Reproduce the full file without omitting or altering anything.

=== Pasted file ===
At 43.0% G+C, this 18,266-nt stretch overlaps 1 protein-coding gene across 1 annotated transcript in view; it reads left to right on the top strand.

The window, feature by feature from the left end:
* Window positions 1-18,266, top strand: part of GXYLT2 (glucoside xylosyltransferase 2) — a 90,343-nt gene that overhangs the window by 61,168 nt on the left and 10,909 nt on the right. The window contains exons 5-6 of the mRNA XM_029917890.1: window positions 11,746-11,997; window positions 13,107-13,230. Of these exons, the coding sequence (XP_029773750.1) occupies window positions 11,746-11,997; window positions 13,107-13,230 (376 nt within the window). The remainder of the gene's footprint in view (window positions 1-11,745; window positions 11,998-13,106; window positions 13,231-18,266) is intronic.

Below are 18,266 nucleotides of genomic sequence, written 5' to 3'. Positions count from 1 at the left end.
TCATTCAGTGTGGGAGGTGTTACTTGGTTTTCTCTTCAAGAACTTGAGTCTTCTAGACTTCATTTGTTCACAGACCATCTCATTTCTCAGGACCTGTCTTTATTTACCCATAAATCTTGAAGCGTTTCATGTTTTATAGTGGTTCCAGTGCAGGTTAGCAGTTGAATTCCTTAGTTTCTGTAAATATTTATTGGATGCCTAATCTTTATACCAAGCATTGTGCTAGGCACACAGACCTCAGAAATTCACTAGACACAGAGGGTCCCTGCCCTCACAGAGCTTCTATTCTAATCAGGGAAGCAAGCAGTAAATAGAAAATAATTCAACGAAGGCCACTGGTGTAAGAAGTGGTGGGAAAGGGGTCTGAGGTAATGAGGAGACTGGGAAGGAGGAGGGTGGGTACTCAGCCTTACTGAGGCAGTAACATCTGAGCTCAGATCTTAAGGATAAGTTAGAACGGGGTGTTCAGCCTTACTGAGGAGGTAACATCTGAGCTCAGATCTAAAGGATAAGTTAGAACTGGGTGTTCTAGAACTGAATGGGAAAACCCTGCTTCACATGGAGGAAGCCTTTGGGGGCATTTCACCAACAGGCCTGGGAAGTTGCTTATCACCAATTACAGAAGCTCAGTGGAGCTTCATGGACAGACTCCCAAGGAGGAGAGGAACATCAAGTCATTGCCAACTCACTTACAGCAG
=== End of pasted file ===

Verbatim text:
At 43.0% G+C, this 18,266-nt stretch overlaps 1 protein-coding gene across 1 annotated transcript in view; it reads left to right on the top strand.

The window, feature by feature from the left end:
* Window positions 1-18,266, top strand: part of GXYLT2 (glucoside xylosyltransferase 2) — a 90,343-nt gene that overhangs the window by 61,168 nt on the left and 10,909 nt on the right. The window contains exons 5-6 of the mRNA XM_029917890.1: window positions 11,746-11,997; window positions 13,107-13,230. Of these exons, the coding sequence (XP_029773750.1) occupies window positions 11,746-11,997; window positions 13,107-13,230 (376 nt within the window). The remainder of the gene's footprint in view (window positions 1-11,745; window positions 11,998-13,106; window positions 13,231-18,266) is intronic.

Below are 18,266 nucleotides of genomic sequence, written 5' to 3'. Positions count from 1 at the left end.
TCATTCAGTGTGGGAGGTGTTACTTGGTTTTCTCTTCAAGAACTTGAGTCTTCTAGACTTCATTTGTTCACAGACCATCTCATTTCTCAGGACCTGTCTTTATTTACCCATAAATCTTGAAGCGTTTCATGTTTTATAGTGGTTCCAGTGCAGGTTAGCAGTTGAATTCCTTAGTTTCTGTAAATATTTATTGGATGCCTAATCTTTATACCAAGCATTGTGCTAGGCACACAGACCTCAGAAATTCACTAGACACAGAGGGTCCCTGCCCTCACAGAGCTTCTATTCTAATCAGGGAAGCAAGCAGTAAATAGAAAATAATTCAACGAAGGCCACTGGTGTAAGAAGTGGTGGGAAAGGGGTCTGAGGTAATGAGGAGACTGGGAAGGAGGAGGGTGGGTACTCAGCCTTACTGAGGCAGTAACATCTGAGCTCAGATCTTAAGGATAAGTTAGAACGGGGTGTTCAGCCTTACTGAGGAGGTAACATCTGAGCTCAGATCTAAAGGATAAGTTAGAACTGGGTGTTCTAGAACTGAATGGGAAAACCCTGCTTCACATGGAGGAAGCCTTTGGGGGCATTTCACCAACAGGCCTGGGAAGTTGCTTATCACCAATTACAGAAGCTCAGTGGAGCTTCATGGACAGACTCCCAAGGAGGAGAGGAACATCAAGTCATTGCCAACTCACTTACAGCAG